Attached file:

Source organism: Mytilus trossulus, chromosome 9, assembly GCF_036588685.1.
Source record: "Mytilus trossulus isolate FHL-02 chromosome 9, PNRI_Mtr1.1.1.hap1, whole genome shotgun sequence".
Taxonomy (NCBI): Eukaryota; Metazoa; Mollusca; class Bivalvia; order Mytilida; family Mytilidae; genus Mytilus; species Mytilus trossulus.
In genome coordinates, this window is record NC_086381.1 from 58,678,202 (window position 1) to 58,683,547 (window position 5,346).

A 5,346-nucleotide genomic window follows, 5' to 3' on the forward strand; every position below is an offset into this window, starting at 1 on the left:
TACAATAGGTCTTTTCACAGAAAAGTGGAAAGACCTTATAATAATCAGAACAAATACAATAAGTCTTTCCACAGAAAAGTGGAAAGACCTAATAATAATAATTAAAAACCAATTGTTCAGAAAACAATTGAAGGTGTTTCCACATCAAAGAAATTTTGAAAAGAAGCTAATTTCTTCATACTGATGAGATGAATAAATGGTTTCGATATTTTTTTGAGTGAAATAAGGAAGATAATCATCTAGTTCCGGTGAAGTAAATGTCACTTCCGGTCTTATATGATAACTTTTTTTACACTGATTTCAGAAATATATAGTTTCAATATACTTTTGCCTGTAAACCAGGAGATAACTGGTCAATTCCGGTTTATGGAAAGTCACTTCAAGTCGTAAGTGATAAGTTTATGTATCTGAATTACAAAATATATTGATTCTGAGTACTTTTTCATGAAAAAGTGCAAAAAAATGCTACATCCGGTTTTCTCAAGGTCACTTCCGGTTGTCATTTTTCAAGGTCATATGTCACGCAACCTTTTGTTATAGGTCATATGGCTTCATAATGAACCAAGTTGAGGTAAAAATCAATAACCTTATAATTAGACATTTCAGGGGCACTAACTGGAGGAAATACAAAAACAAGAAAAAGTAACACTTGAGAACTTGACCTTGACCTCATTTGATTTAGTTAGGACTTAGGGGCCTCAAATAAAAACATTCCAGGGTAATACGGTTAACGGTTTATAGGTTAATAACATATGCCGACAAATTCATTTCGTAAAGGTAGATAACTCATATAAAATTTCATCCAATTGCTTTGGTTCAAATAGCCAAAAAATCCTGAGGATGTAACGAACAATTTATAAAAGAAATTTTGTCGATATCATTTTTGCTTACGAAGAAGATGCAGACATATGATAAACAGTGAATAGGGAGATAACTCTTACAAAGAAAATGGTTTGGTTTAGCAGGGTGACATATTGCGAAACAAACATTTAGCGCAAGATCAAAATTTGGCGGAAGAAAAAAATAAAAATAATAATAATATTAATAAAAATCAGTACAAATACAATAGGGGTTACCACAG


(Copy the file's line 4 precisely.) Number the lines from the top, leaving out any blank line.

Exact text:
In genome coordinates, this window is record NC_086381.1 from 58,678,202 (window position 1) to 58,683,547 (window position 5,346).